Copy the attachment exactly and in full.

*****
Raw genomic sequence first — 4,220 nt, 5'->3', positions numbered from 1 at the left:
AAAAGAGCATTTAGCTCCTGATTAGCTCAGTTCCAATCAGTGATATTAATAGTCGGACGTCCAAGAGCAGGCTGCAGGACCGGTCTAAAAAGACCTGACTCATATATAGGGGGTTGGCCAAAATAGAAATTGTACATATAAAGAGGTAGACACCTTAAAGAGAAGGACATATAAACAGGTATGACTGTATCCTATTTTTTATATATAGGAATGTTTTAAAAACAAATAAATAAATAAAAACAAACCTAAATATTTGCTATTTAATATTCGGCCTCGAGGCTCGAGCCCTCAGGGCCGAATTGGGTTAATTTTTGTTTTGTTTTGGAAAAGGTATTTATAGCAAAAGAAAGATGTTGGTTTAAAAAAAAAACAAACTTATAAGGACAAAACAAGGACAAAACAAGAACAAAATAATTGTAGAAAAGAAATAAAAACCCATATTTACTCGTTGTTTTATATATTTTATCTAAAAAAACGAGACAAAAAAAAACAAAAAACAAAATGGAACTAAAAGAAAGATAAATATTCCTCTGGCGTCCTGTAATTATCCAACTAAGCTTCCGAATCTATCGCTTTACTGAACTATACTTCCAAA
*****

Raw genomic sequence first — 4,220 nt, 5'->3', positions numbered from 1 at the left:
AAAAGAGCATTTAGCTCCTGATTAGCTCAGTTCCAATCAGTGATATTAATAGTCGGACGTCCAAGAGCAGGCTGCAGGACCGGTCTAAAAAGACCTGACTCATATATAGGGGGTTGGCCAAAATAGAAATTGTACATATAAAGAGGTAGACACCTTAAAGAGAAGGACATATAAACAGGTATGACTGTATCCTATTTTTTATATATAGGAATGTTTTAAAAACAAATAAATAAATAAAAACAAACCTAAATATTTGCTATTTAATATTCGGCCTCGAGGCTCGAGCCCTCAGGGCCGAATTGGGTTAATTTTTGTTTTGTTTTGGAAAAGGTATTTATAGCAAAAGAAAGATGTTGGTTTAAAAAAAAAACAAACTTATAAGGACAAAACAAGGACAAAACAAGAACAAAATAATTGTAGAAAAGAAATAAAAACCCATATTTACTCGTTGTTTTATATATTTTATCTAAAAAAACGAGACAAAAAAAAACAAAAAACAAAATGGAACTAAAAGAAAGATAAATATTCCTCTGGCGTCCTGTAATTATCCAACTAAGCTTCCGAATCTATCGCTTTACTGAACTATACTTCCAAA